• Calm down there, if you can’t handle a contrary view then step out of the kitchen!

      London has a public transport system most cities can only dream about not to mention a road layout that mostly dates back to at least medieval times so driving is masochistic even without a congestion charge.

      The city where I work is smaller but it’s still much more convenient to take a train & walk then drive in due to the cost of parking alone, even without taking the petrol costs into account!

      Some creative applications of tariffs will sort our rest of the world, I’m surprised you didn’t think of this considering the Australian car industry only really existed for decades due to this kind of thing!

      Thanks for the laughs by pretending to be a font of knowledge when your postings are just the usual right wing lackey outpouring, so it’s you who should be getting a life!

      • It’s great my govt sells billions of tons of coal to the worlds largest polluter, and fine now my grandparents outside of London can’t afford to drive to collect their shopping or visit friends in hospital anymore. As I clearly stated above noones opinion can be right or wrong, but mine makes me right wing, stupid, and obviously not libertarian. I must be in the wrong place, my mistake I thought this site was about cars not authoritarian rule

        • Certainly you’re being played for a fool but don’t have the brain power to work out out. If you aren’t rich then you’re bound to be under the cost of authoritarian rule with a right wing government, if you can see past the bread & circuses along with other smokescreens.

          If you want to talk about your brands of politics join there are plenty of other places, otherwise stick to cars here!

          • Is that the best you can do? I’m not right wing in the slightest I simply don’t believe in overreaching or big government. I have no interest in left or right wing politics what are you on about? Btw our car industry collapsed because it was unsustainable due to the size of our population

          • Please practice what you preach Mr big brain, you keep bringing up politics, not I. I don’t think the policies this article is about are reasonable, ie unfair to the less well off in society. I drive roadtrains in Australia they hardly affect my day to day living

          • Thanks for showing how politically illiterate you are!

            You’re the one here who keeps bringing up politics, I’m just the one calling you for it!

          • Gotcha. My concerns about burning coal are political, not about the environment. One can only help the environment by not driving. End of conversation

  21. Bringing things a little more on topic, I don’t think London is as polluted as it was in the eighties, even with fewer vehicles on the roads, due to the end of leaded petrol and the declining popularity of diesel vehicles. Also nearly all trains in London are electric, which reduces pollution from diesel trains( if you’ve seen the clag from some old diesels together, you’ll know). I do agree witb the poster above: you have to be a masochist to drive in some parts of London, or very well off to afford the parking and congestion charges.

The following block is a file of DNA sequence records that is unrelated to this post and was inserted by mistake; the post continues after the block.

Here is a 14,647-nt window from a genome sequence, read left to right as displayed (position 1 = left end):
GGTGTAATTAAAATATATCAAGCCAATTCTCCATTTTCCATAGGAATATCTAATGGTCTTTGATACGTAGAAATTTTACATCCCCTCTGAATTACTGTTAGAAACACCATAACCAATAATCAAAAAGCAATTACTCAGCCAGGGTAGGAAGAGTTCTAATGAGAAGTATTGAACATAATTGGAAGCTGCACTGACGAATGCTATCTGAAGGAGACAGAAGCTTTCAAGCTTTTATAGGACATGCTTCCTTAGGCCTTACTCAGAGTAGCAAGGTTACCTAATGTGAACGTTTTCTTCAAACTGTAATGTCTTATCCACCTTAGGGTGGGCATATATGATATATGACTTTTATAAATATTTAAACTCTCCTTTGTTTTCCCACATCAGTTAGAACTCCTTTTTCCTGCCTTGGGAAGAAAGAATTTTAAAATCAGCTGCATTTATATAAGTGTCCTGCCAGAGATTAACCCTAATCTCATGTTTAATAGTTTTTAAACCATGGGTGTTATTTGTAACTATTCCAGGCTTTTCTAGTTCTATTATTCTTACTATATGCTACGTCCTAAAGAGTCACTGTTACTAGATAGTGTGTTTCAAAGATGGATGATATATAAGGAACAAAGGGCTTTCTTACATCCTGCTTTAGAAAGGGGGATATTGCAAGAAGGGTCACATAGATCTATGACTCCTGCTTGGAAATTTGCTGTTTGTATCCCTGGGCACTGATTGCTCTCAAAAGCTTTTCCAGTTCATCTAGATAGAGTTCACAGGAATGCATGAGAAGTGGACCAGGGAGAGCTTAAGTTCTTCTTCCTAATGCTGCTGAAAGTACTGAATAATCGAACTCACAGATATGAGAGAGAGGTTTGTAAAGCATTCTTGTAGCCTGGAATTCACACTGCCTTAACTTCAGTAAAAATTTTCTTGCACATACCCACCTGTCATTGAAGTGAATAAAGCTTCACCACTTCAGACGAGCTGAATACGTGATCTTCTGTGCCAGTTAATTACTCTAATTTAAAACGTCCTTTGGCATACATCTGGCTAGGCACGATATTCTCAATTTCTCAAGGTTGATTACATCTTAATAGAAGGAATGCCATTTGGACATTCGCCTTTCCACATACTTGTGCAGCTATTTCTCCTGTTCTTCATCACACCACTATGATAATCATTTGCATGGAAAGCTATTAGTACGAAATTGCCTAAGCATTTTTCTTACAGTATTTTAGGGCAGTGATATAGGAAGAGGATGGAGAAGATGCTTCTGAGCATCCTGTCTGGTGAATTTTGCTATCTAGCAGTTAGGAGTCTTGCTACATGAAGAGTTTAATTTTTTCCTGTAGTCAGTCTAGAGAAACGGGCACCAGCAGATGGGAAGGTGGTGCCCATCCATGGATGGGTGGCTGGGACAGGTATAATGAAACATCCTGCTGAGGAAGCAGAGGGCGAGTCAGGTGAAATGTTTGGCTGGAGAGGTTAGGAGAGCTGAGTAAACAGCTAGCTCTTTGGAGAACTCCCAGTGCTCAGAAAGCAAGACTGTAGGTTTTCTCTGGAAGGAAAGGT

• That’s true, though my cousin reckoned his eczema was worse after living in London for a while, luckily he moved back to Northamptonshire after a couple of years.

      Post pea soupers, I imagine it would have been quite foul in the mid 1980s with most cars running on leaded petrol, diesel engines still being agricultural, & not all trains being electrified.

      • London was the first city to implement smokeless zones after the 1956 Clean Air Act, which was the first move to improve the capital’s air quality, but pollution from motor vehicles became a big problem.You only have to drive along the North Circular, one of the most congested roads in the country, to see how traffic pollution has turned houses black.

  22. I’m against ULEZ zones which are just money making schemes. I’m also against wood burning fires which are polluting our air worse than vehicles. I suppose it is more difficult for Khan to camera these therefore no action taken.

  23. Another thing I despise: parking enforcement staff, particularly those employed by private parking companines. These miserable little jobsworths seem to delight in ticketing people for the slightest infraction of their petty rules, such as being a minute late in a deserted car park, or one that really took the biscuit, someone having their parking ticket sideways on. My local hospital trust employs people who would make Pol Pot look charming and are widely despised by staff and visitors.
    One thing, though, since these are private parking companies and not local government or the police, their fines are classed as an invoice rather than a penalty. Yes they send the most aggressive letters if you don’t pay up on time and threaten county court action to get their money, but in the majority of cases, won’t pursue the fine if the cost of recovering the money is too much. Not paying in the first place will put these bullies out of business.

  24. @ Pissed off motorist.

    Do you really think that your comment is acceptable or proportionate? You might disagree with the laws being enacted but I hope you agree that you have gone too far and that perhaps you could have expressed your anger more moderately.

    Your comment appears to breach the site’s acceptable use policy.

    https://www.aronline.co.uk/acceptable-use-policy/

    • I’ve read POM’s comments and making comments about killing police officers is a step too far. Not paying ULEZ tolls and hating this policy is fine, as he’s not alone in this, but threats of violence to people isn’t. My comments about oarking enforcement and private parking fines aren’t an incitement to people not to pay to park, merely to not pay a fine which isn’t legally valid and which has been imposed for the flimsiest of reasons.